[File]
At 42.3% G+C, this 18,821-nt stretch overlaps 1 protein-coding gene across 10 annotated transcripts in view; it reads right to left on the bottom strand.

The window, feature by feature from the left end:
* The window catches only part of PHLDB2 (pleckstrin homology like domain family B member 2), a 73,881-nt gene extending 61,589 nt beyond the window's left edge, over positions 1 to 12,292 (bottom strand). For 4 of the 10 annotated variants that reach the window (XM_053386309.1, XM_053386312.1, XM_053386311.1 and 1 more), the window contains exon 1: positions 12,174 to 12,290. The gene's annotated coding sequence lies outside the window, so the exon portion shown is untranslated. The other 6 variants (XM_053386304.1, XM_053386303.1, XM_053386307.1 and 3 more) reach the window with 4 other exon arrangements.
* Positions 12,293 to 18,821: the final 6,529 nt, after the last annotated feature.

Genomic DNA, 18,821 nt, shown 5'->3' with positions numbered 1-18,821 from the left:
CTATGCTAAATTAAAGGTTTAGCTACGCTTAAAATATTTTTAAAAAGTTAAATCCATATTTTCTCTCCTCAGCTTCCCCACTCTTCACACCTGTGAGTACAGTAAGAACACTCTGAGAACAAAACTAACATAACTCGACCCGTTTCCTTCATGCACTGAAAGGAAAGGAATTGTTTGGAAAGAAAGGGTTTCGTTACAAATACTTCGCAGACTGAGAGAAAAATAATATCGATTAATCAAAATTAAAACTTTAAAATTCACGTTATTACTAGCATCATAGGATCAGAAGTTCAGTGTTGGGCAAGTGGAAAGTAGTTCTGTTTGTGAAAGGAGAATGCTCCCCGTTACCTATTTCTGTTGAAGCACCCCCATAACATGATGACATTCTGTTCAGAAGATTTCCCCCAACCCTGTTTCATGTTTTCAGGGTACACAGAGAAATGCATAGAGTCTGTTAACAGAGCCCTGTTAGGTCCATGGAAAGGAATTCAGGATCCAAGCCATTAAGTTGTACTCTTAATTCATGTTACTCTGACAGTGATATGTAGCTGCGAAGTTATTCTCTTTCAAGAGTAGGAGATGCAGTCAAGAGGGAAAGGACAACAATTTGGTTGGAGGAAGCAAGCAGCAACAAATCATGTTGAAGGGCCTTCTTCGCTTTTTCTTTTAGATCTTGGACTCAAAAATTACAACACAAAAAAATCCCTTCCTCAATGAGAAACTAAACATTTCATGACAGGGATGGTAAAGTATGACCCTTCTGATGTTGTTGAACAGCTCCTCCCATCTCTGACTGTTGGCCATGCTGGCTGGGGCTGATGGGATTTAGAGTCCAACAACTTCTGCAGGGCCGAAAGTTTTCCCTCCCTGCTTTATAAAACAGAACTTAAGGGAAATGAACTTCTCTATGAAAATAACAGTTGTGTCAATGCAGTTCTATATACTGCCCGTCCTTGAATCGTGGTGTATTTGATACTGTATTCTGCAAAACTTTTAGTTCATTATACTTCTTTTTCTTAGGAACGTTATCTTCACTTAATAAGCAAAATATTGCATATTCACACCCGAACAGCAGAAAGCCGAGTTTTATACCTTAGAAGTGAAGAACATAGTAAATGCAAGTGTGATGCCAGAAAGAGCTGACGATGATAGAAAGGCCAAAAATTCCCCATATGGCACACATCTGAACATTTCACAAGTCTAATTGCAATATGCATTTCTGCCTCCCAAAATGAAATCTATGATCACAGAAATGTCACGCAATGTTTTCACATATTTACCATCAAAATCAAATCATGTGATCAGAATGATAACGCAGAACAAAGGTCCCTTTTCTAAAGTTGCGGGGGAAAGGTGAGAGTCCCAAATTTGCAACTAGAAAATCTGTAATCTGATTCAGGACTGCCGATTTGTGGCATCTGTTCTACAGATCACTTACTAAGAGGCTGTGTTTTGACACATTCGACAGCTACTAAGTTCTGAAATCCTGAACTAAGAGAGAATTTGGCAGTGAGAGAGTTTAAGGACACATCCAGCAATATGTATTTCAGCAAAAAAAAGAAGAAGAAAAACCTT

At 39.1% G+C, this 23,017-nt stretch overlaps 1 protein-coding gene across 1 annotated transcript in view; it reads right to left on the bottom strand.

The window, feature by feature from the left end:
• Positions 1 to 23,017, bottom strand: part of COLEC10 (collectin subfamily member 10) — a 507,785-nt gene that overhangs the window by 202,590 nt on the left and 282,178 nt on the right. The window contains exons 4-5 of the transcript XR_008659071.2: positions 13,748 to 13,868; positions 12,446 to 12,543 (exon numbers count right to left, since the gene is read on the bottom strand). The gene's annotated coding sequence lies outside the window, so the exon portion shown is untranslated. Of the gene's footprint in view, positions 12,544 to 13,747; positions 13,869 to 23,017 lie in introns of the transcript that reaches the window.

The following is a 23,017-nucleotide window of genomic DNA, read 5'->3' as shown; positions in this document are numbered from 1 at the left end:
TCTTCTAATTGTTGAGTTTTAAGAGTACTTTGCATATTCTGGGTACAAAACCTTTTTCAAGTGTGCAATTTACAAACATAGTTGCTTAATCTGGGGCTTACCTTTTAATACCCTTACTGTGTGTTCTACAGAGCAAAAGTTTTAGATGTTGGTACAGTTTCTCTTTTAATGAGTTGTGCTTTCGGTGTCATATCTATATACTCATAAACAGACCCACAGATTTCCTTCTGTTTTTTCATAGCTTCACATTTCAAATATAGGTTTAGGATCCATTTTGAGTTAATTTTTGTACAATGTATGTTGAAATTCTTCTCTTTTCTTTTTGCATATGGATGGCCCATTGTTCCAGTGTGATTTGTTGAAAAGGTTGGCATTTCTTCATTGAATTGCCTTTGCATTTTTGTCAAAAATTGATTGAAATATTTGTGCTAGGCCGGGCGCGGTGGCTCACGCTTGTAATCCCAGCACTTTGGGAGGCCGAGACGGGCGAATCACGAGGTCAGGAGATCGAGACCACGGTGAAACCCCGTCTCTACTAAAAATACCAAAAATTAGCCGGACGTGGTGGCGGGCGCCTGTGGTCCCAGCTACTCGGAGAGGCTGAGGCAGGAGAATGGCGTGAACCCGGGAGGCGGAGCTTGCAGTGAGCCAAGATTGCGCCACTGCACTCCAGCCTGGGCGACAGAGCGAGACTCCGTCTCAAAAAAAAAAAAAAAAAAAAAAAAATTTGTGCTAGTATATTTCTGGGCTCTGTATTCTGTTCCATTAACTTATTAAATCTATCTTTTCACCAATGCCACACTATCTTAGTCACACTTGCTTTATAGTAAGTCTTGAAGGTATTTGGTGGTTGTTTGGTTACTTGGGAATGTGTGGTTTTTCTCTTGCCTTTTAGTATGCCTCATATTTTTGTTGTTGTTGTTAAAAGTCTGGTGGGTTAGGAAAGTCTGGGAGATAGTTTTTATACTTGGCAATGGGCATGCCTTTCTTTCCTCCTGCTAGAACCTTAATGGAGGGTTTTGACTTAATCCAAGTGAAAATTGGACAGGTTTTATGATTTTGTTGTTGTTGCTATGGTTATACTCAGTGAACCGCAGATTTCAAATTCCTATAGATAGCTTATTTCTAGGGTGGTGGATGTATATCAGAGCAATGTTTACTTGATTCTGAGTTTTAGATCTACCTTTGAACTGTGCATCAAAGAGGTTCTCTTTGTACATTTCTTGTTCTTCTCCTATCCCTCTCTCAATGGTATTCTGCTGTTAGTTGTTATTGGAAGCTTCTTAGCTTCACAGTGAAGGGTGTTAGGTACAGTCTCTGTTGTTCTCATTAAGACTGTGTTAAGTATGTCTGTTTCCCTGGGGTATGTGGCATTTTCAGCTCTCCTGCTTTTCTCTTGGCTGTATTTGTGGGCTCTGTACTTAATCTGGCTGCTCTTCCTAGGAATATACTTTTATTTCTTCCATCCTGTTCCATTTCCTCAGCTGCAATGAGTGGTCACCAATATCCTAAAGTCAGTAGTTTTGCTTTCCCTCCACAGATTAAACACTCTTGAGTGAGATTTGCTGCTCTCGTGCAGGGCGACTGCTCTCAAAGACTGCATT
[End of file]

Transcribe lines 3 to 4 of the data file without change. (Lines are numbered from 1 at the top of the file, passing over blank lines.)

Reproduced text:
* The window catches only part of PHLDB2 (pleckstrin homology like domain family B member 2), a 73,881-nt gene extending 61,589 nt beyond the window's left edge, over positions 1 to 12,292 (bottom strand). For 4 of the 10 annotated variants that reach the window (XM_053386309.1, XM_053386312.1, XM_053386311.1 and 1 more), the window contains exon 1: positions 12,174 to 12,290. The gene's annotated coding sequence lies outside the window, so the exon portion shown is untranslated. The other 6 variants (XM_053386304.1, XM_053386303.1, XM_053386307.1 and 3 more) reach the window with 4 other exon arrangements.
* Positions 12,293 to 18,821: the final 6,529 nt, after the last annotated feature.